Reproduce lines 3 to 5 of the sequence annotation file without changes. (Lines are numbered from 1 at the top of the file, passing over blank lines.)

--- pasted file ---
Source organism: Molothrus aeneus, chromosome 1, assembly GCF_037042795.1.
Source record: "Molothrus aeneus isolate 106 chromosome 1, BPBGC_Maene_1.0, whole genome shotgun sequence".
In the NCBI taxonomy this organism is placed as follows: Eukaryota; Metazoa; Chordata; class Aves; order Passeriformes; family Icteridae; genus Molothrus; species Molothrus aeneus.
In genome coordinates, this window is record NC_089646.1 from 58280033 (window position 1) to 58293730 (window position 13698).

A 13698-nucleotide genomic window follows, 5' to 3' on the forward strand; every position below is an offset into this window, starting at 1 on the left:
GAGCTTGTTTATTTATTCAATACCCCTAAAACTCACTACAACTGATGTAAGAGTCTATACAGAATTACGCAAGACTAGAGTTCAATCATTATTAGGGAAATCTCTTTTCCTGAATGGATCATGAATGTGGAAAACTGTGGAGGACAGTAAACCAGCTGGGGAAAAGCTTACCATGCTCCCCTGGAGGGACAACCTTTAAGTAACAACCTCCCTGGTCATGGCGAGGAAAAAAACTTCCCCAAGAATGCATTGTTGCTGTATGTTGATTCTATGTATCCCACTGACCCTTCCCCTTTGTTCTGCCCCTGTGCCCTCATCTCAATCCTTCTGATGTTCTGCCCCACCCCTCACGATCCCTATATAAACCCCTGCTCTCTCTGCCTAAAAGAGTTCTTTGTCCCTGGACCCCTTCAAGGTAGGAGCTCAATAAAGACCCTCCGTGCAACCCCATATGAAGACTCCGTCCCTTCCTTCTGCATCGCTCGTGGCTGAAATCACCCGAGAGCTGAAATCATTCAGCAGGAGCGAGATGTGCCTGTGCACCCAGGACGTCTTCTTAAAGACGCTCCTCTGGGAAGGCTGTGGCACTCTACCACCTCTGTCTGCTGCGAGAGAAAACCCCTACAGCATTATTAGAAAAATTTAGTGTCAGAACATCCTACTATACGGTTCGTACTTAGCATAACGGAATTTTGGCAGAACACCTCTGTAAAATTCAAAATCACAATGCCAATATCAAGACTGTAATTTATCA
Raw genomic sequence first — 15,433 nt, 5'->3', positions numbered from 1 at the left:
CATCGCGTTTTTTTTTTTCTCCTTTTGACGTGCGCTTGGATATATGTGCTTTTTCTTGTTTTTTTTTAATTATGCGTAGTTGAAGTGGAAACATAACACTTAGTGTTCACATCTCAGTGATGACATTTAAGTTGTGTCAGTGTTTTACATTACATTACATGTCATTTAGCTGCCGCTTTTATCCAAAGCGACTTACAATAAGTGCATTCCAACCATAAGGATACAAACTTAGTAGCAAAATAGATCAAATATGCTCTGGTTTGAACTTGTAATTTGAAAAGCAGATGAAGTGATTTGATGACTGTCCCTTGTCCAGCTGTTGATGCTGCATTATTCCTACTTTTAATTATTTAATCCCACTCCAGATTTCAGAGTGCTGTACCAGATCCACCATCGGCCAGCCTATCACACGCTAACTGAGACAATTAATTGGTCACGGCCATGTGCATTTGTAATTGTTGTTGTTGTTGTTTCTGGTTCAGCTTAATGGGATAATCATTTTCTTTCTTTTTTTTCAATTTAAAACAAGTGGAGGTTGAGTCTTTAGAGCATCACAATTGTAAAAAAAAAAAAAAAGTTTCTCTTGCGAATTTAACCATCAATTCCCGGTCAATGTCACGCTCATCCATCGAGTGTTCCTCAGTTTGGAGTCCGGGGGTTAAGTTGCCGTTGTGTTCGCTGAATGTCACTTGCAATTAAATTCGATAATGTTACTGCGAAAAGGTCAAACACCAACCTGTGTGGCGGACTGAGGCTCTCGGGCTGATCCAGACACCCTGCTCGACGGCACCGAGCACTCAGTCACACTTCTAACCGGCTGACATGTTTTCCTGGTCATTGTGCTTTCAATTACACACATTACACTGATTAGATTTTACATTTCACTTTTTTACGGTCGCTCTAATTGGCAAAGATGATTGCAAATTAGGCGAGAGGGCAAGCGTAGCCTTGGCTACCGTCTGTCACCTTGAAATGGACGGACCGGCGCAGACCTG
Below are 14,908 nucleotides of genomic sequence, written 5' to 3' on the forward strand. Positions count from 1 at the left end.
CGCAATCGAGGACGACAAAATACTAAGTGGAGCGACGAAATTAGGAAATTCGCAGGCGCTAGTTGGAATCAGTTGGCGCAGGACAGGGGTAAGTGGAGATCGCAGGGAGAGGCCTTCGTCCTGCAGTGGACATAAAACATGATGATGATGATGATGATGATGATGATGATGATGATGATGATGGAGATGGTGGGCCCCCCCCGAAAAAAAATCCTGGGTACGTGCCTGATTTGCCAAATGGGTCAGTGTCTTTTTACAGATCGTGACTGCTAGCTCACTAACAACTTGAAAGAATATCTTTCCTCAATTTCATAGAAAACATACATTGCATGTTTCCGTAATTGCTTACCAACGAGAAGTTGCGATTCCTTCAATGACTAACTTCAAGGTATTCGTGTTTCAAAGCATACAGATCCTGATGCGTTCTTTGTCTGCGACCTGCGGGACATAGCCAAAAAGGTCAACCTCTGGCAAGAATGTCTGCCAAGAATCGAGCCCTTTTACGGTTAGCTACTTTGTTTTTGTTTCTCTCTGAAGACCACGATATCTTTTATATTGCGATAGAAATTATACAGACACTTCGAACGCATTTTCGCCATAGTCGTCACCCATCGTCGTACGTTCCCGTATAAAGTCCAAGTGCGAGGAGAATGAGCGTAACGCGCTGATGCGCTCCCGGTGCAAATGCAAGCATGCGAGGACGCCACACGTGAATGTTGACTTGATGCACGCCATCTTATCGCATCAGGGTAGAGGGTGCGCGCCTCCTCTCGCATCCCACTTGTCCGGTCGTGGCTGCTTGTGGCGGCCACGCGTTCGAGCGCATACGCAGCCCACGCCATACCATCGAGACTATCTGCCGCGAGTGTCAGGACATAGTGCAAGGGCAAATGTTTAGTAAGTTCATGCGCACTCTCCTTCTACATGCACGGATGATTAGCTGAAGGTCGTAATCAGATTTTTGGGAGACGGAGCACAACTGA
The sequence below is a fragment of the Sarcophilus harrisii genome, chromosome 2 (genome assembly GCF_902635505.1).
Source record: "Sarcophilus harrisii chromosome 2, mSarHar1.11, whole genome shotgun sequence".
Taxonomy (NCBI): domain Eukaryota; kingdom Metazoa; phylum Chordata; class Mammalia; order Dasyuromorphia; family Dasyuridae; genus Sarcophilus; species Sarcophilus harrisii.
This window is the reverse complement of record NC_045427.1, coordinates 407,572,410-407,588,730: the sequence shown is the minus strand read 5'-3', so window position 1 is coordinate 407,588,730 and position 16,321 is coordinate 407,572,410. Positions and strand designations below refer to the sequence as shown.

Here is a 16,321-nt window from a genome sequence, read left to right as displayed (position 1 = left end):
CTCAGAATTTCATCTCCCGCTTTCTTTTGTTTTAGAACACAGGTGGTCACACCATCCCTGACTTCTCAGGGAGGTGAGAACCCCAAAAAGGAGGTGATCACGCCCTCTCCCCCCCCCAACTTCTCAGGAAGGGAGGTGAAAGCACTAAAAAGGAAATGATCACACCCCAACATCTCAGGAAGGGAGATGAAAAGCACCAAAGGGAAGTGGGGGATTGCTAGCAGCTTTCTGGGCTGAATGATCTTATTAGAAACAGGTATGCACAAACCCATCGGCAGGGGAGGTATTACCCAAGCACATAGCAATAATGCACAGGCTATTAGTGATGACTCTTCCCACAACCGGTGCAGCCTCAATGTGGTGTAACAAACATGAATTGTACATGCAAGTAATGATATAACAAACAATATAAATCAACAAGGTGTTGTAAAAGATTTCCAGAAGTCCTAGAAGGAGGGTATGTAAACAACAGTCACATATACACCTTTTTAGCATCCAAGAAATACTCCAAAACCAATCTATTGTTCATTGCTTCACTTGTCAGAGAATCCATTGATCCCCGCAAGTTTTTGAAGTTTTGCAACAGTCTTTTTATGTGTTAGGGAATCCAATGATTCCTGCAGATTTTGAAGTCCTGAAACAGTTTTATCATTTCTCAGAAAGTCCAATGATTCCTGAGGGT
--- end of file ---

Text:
In the NCBI taxonomy this organism is placed as follows: Eukaryota; Metazoa; Chordata; class Aves; order Passeriformes; family Icteridae; genus Molothrus; species Molothrus aeneus.
In genome coordinates, this window is record NC_089646.1 from 58280033 (window position 1) to 58293730 (window position 13698).

A 13698-nucleotide genomic window follows, 5' to 3' on the forward strand; every position below is an offset into this window, starting at 1 on the left: